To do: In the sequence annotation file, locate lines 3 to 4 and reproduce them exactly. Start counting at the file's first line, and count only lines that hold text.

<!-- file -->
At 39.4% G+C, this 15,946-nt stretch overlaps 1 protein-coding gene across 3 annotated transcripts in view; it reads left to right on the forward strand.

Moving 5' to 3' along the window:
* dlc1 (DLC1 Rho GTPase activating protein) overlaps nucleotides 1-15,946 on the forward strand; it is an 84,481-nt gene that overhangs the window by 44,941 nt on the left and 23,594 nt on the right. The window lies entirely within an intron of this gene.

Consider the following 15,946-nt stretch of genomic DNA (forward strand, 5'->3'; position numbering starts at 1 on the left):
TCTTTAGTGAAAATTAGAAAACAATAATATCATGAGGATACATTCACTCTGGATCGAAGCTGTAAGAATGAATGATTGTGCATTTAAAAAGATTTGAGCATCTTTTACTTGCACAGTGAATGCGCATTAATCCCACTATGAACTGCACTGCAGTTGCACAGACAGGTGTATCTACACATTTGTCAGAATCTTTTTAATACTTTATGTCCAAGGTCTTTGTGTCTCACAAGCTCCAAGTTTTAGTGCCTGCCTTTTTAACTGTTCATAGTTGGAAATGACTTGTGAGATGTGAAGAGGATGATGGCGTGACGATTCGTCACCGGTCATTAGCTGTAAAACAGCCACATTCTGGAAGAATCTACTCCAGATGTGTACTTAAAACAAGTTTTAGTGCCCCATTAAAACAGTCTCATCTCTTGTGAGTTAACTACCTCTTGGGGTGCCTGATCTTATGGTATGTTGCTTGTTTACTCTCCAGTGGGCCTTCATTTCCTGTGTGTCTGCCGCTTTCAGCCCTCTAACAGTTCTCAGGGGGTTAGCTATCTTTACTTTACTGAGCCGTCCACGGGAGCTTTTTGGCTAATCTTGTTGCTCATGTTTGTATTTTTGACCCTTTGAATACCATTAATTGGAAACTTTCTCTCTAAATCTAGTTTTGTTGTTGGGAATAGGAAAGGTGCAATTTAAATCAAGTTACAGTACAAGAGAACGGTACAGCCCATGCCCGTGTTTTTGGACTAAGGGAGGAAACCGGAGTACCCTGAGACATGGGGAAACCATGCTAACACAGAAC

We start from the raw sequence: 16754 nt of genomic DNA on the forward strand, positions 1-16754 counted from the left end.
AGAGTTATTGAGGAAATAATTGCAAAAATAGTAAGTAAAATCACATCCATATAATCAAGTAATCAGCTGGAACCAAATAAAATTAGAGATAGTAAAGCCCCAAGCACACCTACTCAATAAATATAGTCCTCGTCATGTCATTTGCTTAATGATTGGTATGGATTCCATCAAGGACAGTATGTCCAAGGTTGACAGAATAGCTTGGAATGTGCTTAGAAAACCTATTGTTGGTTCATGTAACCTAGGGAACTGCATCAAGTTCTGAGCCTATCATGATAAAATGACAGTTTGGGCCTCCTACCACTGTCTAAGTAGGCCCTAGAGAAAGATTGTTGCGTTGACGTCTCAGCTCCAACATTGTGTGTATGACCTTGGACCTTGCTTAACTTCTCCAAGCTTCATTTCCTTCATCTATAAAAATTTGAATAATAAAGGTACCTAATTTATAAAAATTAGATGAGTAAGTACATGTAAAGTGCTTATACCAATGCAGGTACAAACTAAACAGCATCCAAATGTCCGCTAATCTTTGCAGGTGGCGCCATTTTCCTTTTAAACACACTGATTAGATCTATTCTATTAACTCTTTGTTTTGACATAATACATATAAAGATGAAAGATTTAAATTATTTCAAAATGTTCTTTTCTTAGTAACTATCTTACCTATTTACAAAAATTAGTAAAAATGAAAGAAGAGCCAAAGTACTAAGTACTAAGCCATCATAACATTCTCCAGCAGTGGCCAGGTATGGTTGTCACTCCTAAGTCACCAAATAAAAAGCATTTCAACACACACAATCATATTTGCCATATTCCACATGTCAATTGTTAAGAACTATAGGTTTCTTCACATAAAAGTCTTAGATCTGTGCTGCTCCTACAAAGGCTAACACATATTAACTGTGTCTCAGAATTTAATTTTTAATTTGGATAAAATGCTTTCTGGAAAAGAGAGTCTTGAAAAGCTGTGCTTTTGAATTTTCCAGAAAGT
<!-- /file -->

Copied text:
* dlc1 (DLC1 Rho GTPase activating protein) overlaps nucleotides 1-15,946 on the forward strand; it is an 84,481-nt gene that overhangs the window by 44,941 nt on the left and 23,594 nt on the right. The window lies entirely within an intron of this gene.

Consider the following 15,946-nt stretch of genomic DNA (forward strand, 5'->3'; position numbering starts at 1 on the left):